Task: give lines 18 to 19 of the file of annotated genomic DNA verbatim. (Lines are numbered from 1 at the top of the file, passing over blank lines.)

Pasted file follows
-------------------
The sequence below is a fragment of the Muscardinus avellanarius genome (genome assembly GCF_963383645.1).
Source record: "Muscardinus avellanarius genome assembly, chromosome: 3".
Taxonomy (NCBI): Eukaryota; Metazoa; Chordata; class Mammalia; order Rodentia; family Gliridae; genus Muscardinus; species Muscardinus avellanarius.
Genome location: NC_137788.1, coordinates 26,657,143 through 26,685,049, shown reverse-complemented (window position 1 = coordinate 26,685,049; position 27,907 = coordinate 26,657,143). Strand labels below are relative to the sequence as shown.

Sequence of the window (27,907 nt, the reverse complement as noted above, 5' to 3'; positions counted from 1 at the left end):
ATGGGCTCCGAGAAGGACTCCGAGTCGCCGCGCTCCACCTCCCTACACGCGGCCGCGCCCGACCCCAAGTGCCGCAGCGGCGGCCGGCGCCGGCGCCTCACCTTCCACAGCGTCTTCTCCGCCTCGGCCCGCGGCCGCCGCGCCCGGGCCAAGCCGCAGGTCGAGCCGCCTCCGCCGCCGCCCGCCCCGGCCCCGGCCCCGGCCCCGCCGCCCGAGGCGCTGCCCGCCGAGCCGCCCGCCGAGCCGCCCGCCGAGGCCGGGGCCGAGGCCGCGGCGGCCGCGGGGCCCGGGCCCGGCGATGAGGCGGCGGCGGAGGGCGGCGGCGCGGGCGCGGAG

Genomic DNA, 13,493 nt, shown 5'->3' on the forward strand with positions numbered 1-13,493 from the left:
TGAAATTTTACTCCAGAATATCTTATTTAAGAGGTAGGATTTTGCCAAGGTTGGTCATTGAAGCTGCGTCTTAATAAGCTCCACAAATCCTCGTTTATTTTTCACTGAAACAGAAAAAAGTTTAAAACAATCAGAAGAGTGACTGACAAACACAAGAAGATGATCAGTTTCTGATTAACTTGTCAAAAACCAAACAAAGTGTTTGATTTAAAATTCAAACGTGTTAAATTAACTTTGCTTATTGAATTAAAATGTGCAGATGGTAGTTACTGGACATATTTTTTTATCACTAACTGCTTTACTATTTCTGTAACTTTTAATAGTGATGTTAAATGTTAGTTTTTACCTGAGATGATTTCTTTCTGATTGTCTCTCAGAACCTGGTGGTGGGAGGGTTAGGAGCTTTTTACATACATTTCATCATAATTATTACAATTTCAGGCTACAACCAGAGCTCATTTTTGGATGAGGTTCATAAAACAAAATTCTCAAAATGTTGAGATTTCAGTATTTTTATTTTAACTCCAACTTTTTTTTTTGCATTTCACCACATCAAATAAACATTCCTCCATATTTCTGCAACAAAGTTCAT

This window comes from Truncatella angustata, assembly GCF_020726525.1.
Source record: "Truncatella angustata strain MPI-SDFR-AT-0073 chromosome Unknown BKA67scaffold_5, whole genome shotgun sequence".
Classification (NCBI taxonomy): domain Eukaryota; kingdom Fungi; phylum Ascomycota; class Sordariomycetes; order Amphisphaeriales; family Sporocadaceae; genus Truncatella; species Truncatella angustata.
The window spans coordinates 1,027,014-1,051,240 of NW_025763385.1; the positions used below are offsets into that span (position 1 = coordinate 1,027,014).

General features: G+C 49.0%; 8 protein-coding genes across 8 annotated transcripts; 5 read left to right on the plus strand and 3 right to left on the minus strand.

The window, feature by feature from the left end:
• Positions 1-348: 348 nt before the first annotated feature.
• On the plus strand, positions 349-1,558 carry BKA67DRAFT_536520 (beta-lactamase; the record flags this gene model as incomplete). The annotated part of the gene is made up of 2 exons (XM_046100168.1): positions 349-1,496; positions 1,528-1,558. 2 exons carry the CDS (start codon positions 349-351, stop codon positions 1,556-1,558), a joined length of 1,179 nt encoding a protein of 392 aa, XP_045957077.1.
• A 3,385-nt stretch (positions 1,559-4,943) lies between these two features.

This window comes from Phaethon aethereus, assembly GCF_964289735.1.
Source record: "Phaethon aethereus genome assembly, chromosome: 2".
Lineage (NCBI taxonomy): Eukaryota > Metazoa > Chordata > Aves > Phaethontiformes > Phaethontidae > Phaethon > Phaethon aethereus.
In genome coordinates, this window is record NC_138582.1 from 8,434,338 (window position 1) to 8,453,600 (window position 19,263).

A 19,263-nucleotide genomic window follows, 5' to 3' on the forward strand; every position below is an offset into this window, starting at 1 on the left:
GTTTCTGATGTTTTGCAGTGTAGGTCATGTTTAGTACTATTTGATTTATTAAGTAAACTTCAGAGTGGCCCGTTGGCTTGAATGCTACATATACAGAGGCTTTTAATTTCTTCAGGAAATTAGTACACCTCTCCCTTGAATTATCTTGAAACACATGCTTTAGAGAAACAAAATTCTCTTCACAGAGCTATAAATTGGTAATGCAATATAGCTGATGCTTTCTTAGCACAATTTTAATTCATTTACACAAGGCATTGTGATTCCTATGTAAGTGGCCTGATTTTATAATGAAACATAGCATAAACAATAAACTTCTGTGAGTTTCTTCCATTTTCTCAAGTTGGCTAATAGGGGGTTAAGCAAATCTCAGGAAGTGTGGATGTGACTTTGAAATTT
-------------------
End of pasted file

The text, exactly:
This window comes from Phaethon aethereus, assembly GCF_964289735.1.
Source record: "Phaethon aethereus genome assembly, chromosome: 2".